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天天、点点、

(2008-12-18 22:16:26)
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杂谈

When I was 6 years old, my parents got me a used bicycle for Christmas.

A year or so later, I badly wanted a Sting-Ray, a tricked-out bike that was wildly popular in the 1960s. So my father took my old bike, slapped a new coat of paint on it, and equipped it with a banana seat, monkey handlebars and a sissy bar.

It didn't matter to me that some friends had new Sting-Rays straight from the Schwinn factory. Or even that my dad put the sissy bar on backward, which exposed me to some teasing before we fixed it. I loved that bike.

So it was for my childhood. We weren't poor. But we always had modest Christmases. And I expected to do the same when I got married 27 years ago.

My wife, Clarissa, had different ideas. She, too, had some modest Christmases growing up. She vividly remembers when she was 14 or 15 years old and her father lost his job in the construction industry. She overheard her parents talking about how broke they were.

So when her parents asked her what she wanted that year, she said, 'Nothing.' When her mother insisted she had to get something, Clarissa asked for socks. 'I felt very good about myself afterward,' she recalls.

But as her family's finances improved, Christmas went back to being a much bigger production. By the time I arrived on the scene, the entire family -- more than 20 people -- would gather at her grandmother's house in Mexicali, Mexico, on Christmas Eve. Around 10 p.m., Santa (my future brother-in-law in a costume) showed up with an enormous bag of presents and stepped into a roomful of children shrieking with joy.

'It was all about the children,' says Clarissa, who thought the experience was priceless. And she has spent hundreds of dollars on presents every year to duplicate it.

I, in turn, kept trying to relive my childhood. When our oldest son turned 5, I got him a used bike for $35. He seemed happy enough with it.

I've had my victories over the years. Still, Clarissa has generally decided which presents our three kids got. And while their take hasn't been outlandish, they have certainly received their share of videogames and other yuletide paraphernalia.

It wouldn't be so bad if it was just the five of us. But there are my parents and my brother's family. And Clarissa comes from a much bigger family, with three siblings, multiple aunts, uncles and cousins, and an ever-expanding population of nieces and nephews. At one point, she was buying presents for close to 30 people, plus friends, neighbors, even the garbage collectors.

That costs money.

One year in the early 1990s, when Clarissa was still working, she recalls spending $2,000 on presents, the Christmas tree, food for family gatherings and the like. Thankfully, I didn't know the extent of it or I would have blown a gasket.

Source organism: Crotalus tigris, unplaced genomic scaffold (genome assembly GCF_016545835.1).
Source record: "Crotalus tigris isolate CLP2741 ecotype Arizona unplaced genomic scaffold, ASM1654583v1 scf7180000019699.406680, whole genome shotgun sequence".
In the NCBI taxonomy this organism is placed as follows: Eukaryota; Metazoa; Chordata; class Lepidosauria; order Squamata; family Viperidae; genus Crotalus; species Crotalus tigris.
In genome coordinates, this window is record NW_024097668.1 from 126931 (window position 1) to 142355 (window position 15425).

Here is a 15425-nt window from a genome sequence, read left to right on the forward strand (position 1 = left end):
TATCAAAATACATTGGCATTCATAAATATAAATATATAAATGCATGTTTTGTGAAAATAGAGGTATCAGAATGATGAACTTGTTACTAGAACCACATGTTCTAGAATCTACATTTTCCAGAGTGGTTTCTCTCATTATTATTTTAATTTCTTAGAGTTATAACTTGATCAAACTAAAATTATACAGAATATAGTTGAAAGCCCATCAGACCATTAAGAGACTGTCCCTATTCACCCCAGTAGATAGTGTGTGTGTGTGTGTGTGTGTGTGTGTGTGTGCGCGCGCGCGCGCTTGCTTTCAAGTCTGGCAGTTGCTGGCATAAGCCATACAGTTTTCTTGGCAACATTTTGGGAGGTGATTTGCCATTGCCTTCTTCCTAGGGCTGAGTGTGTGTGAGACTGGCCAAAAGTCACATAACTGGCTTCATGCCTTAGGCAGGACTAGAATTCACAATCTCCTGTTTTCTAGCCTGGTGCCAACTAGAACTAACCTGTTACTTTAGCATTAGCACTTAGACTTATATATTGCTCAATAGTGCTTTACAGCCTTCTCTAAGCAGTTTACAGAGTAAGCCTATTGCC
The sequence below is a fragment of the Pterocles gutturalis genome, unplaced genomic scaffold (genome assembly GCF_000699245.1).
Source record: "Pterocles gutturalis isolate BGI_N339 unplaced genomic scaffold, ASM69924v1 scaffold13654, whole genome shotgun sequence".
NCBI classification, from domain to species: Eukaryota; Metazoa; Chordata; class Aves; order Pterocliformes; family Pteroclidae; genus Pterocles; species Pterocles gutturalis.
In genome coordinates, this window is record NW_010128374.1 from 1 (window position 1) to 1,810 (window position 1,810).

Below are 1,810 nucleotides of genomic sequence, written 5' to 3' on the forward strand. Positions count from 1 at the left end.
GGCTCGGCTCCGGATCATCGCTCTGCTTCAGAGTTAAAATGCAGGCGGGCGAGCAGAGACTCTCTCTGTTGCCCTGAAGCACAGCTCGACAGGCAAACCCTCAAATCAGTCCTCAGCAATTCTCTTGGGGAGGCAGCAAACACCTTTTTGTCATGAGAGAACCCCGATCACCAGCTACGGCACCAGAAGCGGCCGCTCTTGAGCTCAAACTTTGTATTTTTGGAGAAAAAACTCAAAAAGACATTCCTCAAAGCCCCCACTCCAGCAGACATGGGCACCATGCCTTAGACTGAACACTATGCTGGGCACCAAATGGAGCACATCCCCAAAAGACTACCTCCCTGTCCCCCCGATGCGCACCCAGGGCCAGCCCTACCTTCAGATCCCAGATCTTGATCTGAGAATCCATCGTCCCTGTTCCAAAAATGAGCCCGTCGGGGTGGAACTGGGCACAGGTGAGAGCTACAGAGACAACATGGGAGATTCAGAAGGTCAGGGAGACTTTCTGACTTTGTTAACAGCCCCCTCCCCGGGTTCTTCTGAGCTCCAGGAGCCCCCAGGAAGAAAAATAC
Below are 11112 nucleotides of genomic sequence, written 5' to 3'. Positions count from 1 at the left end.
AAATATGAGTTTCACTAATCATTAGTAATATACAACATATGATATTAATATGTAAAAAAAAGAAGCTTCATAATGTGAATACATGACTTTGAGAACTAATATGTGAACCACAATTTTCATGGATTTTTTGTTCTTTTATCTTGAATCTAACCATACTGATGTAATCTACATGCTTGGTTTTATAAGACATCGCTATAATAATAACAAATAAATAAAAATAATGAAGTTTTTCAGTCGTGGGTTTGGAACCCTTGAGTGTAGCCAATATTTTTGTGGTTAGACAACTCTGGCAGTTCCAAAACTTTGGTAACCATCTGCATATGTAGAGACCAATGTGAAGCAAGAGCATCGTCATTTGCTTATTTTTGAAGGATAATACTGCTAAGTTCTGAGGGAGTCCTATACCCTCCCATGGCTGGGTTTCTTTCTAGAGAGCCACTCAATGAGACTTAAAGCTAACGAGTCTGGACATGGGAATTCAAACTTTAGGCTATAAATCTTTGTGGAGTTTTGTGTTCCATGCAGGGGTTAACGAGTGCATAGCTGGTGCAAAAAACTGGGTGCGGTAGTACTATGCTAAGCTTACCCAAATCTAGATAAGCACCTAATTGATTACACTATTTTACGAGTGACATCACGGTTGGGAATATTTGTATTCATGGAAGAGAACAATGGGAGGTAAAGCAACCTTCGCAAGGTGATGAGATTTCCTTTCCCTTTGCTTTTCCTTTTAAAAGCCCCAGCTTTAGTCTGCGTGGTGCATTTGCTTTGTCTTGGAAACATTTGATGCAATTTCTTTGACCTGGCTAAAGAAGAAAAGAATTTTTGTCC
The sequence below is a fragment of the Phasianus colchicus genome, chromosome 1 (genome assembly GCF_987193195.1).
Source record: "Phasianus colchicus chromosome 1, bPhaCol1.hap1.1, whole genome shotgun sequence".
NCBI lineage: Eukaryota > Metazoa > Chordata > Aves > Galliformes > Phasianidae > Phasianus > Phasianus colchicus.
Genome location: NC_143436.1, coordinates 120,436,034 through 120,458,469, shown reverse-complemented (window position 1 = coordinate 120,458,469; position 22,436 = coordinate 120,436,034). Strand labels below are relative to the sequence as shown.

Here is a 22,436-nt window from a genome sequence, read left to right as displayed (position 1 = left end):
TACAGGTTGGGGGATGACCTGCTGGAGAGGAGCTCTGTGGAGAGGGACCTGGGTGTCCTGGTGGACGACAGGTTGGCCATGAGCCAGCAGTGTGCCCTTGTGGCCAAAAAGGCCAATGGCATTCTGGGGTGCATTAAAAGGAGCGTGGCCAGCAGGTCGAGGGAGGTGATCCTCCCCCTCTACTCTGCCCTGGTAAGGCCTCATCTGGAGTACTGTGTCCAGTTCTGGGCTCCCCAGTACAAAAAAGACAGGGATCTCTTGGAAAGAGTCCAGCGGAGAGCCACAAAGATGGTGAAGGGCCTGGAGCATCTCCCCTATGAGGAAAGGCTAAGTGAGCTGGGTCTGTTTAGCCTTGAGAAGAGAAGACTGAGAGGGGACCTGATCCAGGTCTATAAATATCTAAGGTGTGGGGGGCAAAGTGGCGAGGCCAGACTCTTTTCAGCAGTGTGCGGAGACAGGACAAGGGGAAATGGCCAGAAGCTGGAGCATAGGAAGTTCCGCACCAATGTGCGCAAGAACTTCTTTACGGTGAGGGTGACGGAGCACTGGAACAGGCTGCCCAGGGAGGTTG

In recent years, as her nephews and nieces have grown up, spending has been more restrained. A few years ago, the adults in her family switched to a gift-exchange system, in which everyone gives a gift to one other person, instead of giving gifts to everyone. That saved a lot of money.

This year, times are tougher. Clarissa's sister works in banking, and one of her brothers does construction. Both industries are laying off workers.

So when Clarissa and I talked a few weeks ago about her family's annual gift exchange for adults, we both thought it made sense to restrict gifts to children. She broached the idea with her family, and it fell flat.

'We have to have something to unwrap, even if it's just the ribbon,' one of her aunts told her.

That was enough for Clarissa. 'If you want to drop out of the gift exchange, go ahead,' Clarissa told me the other day. 'But the rest of us are going ahead.'

Well, I might as well paint a target on myself. Count me in.

我6岁的时候,父母给了我一辆旧单车作为圣诞礼物。

大约一年后,我渴望能有辆Sting-Ray牌单车,在60年代这可是非常时髦的靓车。于是,我父亲把我的旧单车拿过去,仿照Sting-Ray的样子,涂了一层新漆,装了一个细长而后部翘起的车座、一个直把,座位后面还装了一根保护杠。

我并不在乎有些朋友骑的是从Schwinn厂子刚出产的崭新Sting-Ray单车,也不在乎父亲把保护杠装反了,在重新装过之前我还受到了一些取笑。我非常喜爱那辆单车。

我童年就是这样子。我们家并不穷,但我们的圣诞礼物总是很有节制。27年前我结婚的时候,我想以后也照此行事。

我妻子克莱瑞萨(Clarissa)却有着不同的想法。她小时候,有几年的圣诞节过得也很节俭。她仍清晰地记得,在她十四、五岁的时候,从事建筑业的父亲失业了。她无意中听到父母谈论家里生活有多拮据。

所以那年当她的父母问她想要什么圣诞礼物时,她回答说,什么也不要。当她妈妈坚持让她选件礼物时,她要了袜子。她回忆道,过后我自我感觉很好。

但是随着她家经济状况的好转,她又回到了更大的排场。我认识她之前,她们一家子(有20多人)会聚在墨西哥墨西卡利市她祖母家里过圣诞夜。晚上10点左右,圣诞老人(我未来的小舅子扮的)会拿着一个装满礼物的巨大袋子现身,走进满屋子快乐尖叫的孩子堆里。

克莱瑞萨说,我们做的一切都是为了孩子。她认为这种经历是无价之宝。每年她都要花数百美元买礼物重温这种经历。

相反,我则在不断试图重温我的孩提时代。当我们的大儿子5岁的时候,我用35美元给他买了一辆二手单车。他看起来对此很知足。

过去几年中,我也曾占过上风。不过,通常克莱瑞萨才是决定给我们三个孩子买什么礼物的人。虽然礼物并不奢侈,但是孩子们无疑收到了想要的电子游戏和其他圣诞节个人用品。

如果只有我们五个的话,情况还不会这么糟。但是还有我的父母和我弟弟的家人。而克莱瑞萨的家族则更加庞大,她有三个兄弟姐妹,很多个叔叔、婶婶和表兄弟姐妹,还有一大群不断壮大的侄女和侄子。曾有一度,她要给将近30个人买礼物,还有朋友、邻居,甚至垃圾清洁工。

这都要花钱。

克莱瑞萨回忆说,90年代初的某一年她还在工作的时候,她花了2,000美元准备礼物、 诞树和食品用于一家团聚和其他活动。谢天谢地,我当时并不知道花了这么多钱,否则我早就暴跳如雷了。

这几年,随着她的侄子和侄女都陆续长大了,圣诞支出也得到了控制。几年前,她家里的成年人转向了“礼物交换”机制──一个人只需要向另外一个人送礼物,而不需要向每个人送礼物。这样就省了很大一笔钱。

今年,形势更加严峻。克莱瑞萨的妹妹在银行业工作,她的一个弟弟从事建筑业。这两个行业现在都在裁员。

所以,当几周前克莱瑞萨和我讨论她们家每年的成年人礼物交换时,我们两个都觉得有必要限制给孩子的礼物。她和家人说了这个想法,不过没有得到响应。

她的一位婶婶对她说,我们必须有个包装的礼物,即使只是包装带也好。

这对克莱瑞萨已经足够了。有一天她对我说,如果你想退出礼物交换,你可以退出;不过我们其余的人还会继续下去的。

好吧,这样我还不如干脆在自己身上画个靶子。还得算我一个。    

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